Armenia’s EU Representative: ‘We question our belief in Russia’


Armenia’s Ambassador-designate to the European Union said his countrymen are questioning their belief in Russian support.

Tigran Balayan said Russia’s failure to back Armenia against Azerbaijan has left many doubting the nation’s historical alliance with Moscow.

In an interview with Brussels Signal, Balayan said that, as a result, Armenia is pursuing a new foreign policy to defend itself.

Quoting the famous Russian writer Nikolai Gogol, “who said that ‘you cannot understand Russia, you cannot measure Russia, you have to believe in Russia’”, Balayan said that for Armenians “this very belief in Russia is under question”.

“I mean, Russia for us is something very close, but the sentiments we have now with Russian inaction … is hurting us. That is hurting [the] Armenian collective mind, Armenian mentality and Armenian trust [with regard] to Russia.”

His comments come as Armenia faces a crisis over the Nagorno-Karabakh region, the ethnic Armenian enclave within Azerbaijan.

Since the collapse of the Soviet Union, the enclave was ruled by the Armenia-backed breakaway Republic of Artsakh. The Azerbaijani army forced the region to capitulate in September 2023.

This led to virtually the entire Armenian population of Nagorno-Karabakh fleeing into Armenia itself, in what Armenian officials have described as an act of “ethnic cleansing”, something the Azerbaijanis strongly deny.

In addition, Armenia now fears Azerbaijan will invade its internationally recognised territory.

Russia, which has long been an ally of Armenia in the South Caucasus region, appeared to do little to prevent the Azerbaijani action.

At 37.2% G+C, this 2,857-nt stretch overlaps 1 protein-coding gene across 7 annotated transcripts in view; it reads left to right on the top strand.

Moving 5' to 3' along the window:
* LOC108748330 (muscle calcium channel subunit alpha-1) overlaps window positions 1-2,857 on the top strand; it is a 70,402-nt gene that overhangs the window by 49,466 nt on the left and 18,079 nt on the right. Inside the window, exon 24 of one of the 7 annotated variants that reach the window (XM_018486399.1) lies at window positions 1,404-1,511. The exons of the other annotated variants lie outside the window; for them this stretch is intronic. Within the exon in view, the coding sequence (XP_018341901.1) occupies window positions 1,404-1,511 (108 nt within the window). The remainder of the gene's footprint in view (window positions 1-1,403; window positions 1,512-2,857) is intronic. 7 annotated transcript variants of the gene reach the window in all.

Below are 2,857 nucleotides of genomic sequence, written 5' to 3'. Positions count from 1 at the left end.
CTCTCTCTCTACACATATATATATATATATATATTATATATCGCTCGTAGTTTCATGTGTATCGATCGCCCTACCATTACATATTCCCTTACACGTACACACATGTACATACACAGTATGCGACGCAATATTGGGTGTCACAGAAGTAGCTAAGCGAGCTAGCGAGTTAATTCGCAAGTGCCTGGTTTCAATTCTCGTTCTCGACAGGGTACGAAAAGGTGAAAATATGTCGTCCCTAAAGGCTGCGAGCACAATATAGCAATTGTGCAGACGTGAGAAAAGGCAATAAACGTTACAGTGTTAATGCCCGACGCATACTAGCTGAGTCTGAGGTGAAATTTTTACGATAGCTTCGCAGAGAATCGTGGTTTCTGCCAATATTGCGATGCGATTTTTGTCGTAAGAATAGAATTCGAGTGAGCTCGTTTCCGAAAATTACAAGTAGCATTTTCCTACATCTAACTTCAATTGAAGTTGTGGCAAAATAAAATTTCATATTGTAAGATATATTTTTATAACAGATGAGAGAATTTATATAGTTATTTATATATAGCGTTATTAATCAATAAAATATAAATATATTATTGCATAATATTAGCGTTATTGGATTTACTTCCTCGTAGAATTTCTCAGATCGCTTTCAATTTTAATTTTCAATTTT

“Russians … with their inaction facilitated the complete ethnic cleansing of Nagorno-Karabakh, including members of my family,” said Balayan.

Russian peacekeepers were based in the region after the second Nagorno-Karabakh war ended in 2020 with a Russian-mediated ceasefire, which saw the enclave being surrounded by Azerbaijani forces.

“I would compare the presence of the Russian forces … to the international presence during Srebrenica,” said Balayan, alluding to UN forces that failed to prevent the genocidal massacre of Bosniaks by Serb forces in 1995 during the break-up of Yugoslavia.

The Ambassador-designate added that Russia has also failed to deliver arms to Armenia despite the fact they have already been paid for. In addition, he said a Russian-Armenian air defence system “was not switched on” when Azerbaijan attacked Armenian territory.

Being a small country of only 3 million, Armenians fearing for their nation’s security given Azerbaijan’s actions. Observers say that officials in the Armenian capital Yerevan are now looking to the West.

France recently approved supplying Armenia with weapons but Balayan was sceptical, suggesting that the process may take too long to put into effect.

The full interview with Ambassador-designate Balayan is now available on the Brussels Signal website and YouTube channel.